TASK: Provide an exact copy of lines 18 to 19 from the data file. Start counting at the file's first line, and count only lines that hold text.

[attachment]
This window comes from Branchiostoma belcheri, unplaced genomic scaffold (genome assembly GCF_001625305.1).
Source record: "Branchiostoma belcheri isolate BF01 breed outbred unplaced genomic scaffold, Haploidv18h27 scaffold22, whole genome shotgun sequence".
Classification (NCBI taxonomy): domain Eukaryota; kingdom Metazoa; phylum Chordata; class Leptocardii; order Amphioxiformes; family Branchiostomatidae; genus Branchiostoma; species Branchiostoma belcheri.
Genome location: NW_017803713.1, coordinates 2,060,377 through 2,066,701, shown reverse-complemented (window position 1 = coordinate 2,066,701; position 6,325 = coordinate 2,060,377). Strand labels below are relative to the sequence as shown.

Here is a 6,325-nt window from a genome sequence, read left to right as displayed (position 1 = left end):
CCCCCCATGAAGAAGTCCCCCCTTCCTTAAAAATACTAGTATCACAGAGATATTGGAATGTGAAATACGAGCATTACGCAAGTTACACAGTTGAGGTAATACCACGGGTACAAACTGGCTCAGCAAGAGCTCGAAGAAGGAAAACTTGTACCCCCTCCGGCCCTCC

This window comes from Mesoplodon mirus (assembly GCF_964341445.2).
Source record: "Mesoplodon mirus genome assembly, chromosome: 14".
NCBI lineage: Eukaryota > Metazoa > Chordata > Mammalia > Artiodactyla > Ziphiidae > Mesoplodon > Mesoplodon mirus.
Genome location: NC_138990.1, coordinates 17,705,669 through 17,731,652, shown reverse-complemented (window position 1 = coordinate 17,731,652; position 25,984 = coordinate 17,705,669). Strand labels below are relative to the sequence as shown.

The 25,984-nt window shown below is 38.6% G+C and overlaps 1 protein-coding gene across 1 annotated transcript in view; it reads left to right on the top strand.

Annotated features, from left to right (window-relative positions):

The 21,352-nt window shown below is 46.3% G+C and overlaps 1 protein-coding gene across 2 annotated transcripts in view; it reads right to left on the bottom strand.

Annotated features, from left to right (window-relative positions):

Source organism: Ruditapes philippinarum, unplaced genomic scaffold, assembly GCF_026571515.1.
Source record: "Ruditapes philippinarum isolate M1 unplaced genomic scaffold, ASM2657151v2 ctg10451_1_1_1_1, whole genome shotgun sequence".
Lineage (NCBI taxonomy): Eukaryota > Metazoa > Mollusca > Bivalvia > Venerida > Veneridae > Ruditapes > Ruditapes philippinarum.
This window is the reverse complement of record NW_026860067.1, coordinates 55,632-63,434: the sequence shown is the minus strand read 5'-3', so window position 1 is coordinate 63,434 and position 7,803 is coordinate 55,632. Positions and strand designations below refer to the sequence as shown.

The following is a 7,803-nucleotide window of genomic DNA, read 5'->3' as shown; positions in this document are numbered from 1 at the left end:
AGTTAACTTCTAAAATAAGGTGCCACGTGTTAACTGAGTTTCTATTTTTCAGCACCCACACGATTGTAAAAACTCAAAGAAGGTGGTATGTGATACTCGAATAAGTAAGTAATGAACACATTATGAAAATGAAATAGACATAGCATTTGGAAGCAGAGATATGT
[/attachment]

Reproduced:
This window is the reverse complement of record NW_026860067.1, coordinates 55,632-63,434: the sequence shown is the minus strand read 5'-3', so window position 1 is coordinate 63,434 and position 7,803 is coordinate 55,632. Positions and strand designations below refer to the sequence as shown.

The following is a 7,803-nucleotide window of genomic DNA, read 5'->3' as shown; positions in this document are numbered from 1 at the left end: